Studies in Leviticus: Sacrifice

LeviticusThe sacrificial system of the Old Testament is a strange and foreign concept to the modern reader. It’s not easy to understand why God instituted sacrifices, what they accomplished, and how we should relate to this institution today. It’s helpful if we recognize that sacrifices are all about the covenant relationships.

Leviticus demonstrates the relationship between the Covenant and sacrifices in three particular ways. We see that sacrifices are a gift to the Lord, sacrifices are communion with the Lord, and sacrifices are healing between sinners and the Lord. An exploration of each characteristic will help us better understand the role and nature of sacrifices, and their relationship to contemporary believers.

First, sacrifices are a gift to the Lord. Leviticus 2 details the Grain or Cereal offering, which was a tribute to the Lord. It was an expression of thankfulness to Him for His provisions, and a dedication to Him of all of life. Other sacrifices describe the burning or cooking of the offering as creating a “pleasing aroma” to the Lord. They offer up to the Lord something sweet-smelling. They are a gift giving to an overlord, a Sovereign. The offerings were made by those in submission to one who has authority over them. This same idea was found among the ancient peoples in the suzerain/vassal treaty arrangement. Sacrifice was a gift worshippers gave to God, not because He needed anything, but as a testimony to their dependence upon Him and submission to Him.

Second, sacrifices served as a means of communion between the people and God. Sacrifices and meals were often a sign of communion between covenant partners. Eating together was an act of affirming a covenant, establishing a bonding relationship. So, we see in Leviticus the Fellowship Offering or Meal offering does this very thing. Leviticus 3 and 7 describe an offering which also contains a corporate meal. Raymond Dillard and Tremper Longman describe this “Fellowship (or Peace) Offering,” saying:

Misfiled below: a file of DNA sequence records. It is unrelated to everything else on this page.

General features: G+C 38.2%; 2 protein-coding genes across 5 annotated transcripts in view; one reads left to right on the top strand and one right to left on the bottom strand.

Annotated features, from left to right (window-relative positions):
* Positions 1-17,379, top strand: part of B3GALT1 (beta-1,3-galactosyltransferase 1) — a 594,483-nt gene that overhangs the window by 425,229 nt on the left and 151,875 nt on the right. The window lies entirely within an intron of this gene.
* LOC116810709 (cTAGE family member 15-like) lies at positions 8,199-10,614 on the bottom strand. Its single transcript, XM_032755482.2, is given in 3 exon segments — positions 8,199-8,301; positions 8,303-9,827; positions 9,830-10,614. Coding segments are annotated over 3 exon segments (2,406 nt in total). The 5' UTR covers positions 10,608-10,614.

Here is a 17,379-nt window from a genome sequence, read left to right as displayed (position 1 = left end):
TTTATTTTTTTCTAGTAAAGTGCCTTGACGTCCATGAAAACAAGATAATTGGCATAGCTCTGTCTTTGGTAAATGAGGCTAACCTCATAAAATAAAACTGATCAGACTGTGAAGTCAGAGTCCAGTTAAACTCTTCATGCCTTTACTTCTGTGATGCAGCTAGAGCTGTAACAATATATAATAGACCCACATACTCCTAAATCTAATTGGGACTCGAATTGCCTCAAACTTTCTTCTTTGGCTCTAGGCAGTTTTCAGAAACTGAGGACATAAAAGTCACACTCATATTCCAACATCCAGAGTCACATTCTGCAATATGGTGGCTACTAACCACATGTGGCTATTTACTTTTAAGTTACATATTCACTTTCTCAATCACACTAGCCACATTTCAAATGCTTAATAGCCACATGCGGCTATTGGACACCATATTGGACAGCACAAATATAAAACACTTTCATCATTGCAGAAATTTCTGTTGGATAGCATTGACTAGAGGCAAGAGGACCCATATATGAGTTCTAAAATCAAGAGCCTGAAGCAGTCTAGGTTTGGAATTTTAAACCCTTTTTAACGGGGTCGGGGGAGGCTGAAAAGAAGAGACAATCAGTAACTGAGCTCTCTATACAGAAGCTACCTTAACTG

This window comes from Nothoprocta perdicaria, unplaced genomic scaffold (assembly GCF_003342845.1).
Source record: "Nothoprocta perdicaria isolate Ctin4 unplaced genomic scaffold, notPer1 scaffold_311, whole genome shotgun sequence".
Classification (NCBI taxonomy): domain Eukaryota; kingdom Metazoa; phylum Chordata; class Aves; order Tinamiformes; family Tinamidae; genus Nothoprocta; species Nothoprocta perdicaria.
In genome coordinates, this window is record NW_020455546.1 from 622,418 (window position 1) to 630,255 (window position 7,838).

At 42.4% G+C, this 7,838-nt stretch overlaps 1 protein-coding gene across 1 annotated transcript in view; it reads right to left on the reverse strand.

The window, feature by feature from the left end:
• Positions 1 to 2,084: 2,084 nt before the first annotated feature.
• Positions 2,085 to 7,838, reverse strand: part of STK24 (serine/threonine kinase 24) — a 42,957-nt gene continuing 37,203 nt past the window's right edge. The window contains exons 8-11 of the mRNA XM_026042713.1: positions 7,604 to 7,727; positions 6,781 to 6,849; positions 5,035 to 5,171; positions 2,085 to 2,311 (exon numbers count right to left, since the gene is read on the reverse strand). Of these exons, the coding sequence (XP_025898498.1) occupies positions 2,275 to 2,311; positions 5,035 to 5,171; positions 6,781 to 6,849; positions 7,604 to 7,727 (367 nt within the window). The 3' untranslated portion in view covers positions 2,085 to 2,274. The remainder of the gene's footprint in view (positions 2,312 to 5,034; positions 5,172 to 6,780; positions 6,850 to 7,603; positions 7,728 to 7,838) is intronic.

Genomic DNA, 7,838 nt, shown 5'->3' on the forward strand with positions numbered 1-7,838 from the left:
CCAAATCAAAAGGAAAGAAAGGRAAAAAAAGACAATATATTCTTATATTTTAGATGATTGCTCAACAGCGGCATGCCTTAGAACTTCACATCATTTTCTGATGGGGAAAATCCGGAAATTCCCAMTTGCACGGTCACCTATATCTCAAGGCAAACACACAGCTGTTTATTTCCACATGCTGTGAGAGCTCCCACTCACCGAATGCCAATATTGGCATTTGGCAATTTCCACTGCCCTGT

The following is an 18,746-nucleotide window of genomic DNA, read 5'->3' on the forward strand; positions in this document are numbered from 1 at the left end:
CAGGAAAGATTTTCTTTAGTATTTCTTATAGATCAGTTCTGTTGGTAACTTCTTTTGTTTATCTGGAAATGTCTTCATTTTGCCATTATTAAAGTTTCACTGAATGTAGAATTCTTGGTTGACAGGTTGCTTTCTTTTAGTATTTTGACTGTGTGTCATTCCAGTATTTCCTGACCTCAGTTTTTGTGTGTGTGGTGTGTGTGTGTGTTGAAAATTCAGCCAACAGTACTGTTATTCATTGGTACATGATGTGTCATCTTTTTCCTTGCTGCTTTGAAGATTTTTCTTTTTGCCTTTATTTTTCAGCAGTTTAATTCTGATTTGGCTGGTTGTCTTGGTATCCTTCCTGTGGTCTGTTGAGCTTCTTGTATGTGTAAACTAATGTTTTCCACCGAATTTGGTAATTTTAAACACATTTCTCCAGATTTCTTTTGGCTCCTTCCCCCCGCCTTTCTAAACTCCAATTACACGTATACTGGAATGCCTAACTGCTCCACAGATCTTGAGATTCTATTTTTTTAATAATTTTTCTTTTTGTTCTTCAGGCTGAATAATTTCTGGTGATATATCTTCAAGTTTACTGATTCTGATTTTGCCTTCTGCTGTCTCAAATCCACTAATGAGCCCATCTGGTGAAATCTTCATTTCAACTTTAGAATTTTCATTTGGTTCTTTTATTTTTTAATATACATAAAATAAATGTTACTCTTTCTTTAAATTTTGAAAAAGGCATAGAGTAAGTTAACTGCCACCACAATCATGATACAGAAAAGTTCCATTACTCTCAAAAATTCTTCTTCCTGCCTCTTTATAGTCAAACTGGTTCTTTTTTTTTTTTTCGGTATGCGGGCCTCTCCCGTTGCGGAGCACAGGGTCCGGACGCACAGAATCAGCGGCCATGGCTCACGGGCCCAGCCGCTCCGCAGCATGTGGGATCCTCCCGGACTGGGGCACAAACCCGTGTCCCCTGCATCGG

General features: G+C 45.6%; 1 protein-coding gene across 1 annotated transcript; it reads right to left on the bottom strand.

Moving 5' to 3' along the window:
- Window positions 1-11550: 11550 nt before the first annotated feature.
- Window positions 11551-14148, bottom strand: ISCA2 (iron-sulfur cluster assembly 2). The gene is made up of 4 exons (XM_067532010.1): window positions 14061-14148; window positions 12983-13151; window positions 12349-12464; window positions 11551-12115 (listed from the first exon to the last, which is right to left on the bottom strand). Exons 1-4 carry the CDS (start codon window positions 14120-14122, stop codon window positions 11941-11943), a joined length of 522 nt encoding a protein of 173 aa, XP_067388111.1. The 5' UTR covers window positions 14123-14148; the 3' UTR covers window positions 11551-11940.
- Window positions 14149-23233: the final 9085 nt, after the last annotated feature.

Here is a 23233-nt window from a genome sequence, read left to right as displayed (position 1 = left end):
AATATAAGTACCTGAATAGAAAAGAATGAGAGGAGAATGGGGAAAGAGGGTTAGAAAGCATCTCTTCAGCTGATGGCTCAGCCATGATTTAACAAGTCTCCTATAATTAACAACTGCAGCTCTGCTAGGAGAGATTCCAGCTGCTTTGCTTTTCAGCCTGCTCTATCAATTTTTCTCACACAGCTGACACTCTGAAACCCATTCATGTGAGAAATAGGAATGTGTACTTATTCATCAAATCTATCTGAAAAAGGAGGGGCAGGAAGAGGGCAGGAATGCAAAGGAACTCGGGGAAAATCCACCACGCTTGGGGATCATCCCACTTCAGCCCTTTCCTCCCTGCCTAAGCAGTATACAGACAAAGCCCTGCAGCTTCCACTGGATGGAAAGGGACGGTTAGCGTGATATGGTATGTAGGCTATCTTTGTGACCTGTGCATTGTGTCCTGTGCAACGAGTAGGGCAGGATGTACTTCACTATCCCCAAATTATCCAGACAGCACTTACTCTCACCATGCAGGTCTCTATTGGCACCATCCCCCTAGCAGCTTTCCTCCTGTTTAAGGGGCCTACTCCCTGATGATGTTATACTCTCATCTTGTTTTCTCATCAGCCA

The term “peace” has a definite covenant significance in the Scriptures, denoting the “whole” relationship that exists between covenant partners. The corporate meal that is the outcome of this sacrifice is a celebration of that relationship. Everyone gets a piece of this offering – the Lord (3:3-4), the priest (7:28), and the worshipers. (Introduction to the Old Testament, 79)

The communal meal is a sign of fellowship, of communion with God. Worship was not about placating some distant deity, it was not merely about duty and obligation, it was about genuine fellowship with the Holy God. This is why often the sacrifices are discussed in relationship to the heart of the worshipper. Because it is not merely duty, but communion, the state of the heart matters.

Finally, we may speak of sacrifices as a means of healing rifts in the relationship between sinners and a holy God. The Burnt Offering of Leviticus 1 is all about establishing a means by which sinners can even relate to this God. Guilt offerings, Sin offerings, and Purification offerings are all means by which man can maintain a relationship with this God. Dillard and Longman state:

When the covenant relationship was broken through certain types of offenses, repentant Israelites could seek God’s forgiveness by offering a substitute to take the penalty for their sin. In this way, sacrifices served as the divinely sanctioned means for restoring covenant relationship. (77)